New Home Sales Hit 13-Year High Mark in July
New home sales continued to climb in the peak of summer, leading to one of the best months for home building in more than a decade.
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According to the most recent data from the U.S. Census Bureau, new home sales across the country increased 13.9 percent from June to July, hitting a seasonally adjusted annual rate of 901,000 units. That is the highest recorded pace since 2006 and a 36.3 percent increase since July 2019.
“This is exactly what NAHB’s builder confidence survey has been indicating in recent months,” said Chuck Fowke, chairman of the National Association of Home Builders (NAHB). “Consumers are being driven by low interest rates, a growing focus on the importance of housing and a shift in buyers seeking homes in lower density areas.”
New home sales are up eight percent on a year-to-date basis, which has led to correspondingly high levels of activity for home builders across the country. Housing starts in July spiked to their highest levels since 2016, leading to the kinds of activity typically seen in the wake of major tropical storms.
One of the only things holding housing back at all is the rising cost of construction materials, in particular softwood lumber, which has more than doubled.
“Despite these positive conditions, affordability challenges remain especially as builders are dealing with building cost increases, including a dramatic rise in lumber costs in recent months,” said Fowke.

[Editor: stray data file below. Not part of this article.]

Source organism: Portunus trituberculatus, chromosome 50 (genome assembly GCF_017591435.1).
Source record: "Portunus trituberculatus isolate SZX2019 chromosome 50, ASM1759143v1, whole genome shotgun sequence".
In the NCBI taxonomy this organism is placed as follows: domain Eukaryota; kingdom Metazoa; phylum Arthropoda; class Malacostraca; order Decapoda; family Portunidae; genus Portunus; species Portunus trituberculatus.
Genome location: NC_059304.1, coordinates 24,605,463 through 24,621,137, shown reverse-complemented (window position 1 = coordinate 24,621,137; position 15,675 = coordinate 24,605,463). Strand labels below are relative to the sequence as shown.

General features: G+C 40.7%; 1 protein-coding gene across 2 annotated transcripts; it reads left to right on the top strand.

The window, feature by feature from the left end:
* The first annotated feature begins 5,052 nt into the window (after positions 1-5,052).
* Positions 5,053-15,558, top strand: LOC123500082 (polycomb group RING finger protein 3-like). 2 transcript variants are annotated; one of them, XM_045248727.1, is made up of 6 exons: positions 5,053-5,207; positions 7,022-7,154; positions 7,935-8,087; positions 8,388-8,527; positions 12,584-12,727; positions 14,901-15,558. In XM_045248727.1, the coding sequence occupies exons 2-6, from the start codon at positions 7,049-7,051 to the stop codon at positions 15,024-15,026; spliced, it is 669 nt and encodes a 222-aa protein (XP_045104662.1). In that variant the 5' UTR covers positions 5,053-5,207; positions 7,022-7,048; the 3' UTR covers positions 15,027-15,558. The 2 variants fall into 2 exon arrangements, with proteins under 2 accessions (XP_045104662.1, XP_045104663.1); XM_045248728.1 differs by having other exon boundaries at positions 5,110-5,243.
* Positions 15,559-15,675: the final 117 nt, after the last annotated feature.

The NAHB recently reached out to the White House in an open letter calling for federal action that would lower lumber prices. The White House has yet to respond.
In the meantime there is still plenty of work for home builders across the country, thanks to an unflagging demand for housing that shows no signs of slowing.
“New home sales are benefitting from the suburban shift, as prospective buyers seek out affordable markets in order to obtain more residential space,” said NAHB Chief Economist Robert Dietz.
“Moreover, sales are increasingly coming from homes that have not started construction, with that count up 34 percent year-over-year. In contrast, sales of completed, ready-to-occupy homes are down almost 24 percent. These measures point to continued gains for single-family construction ahead.”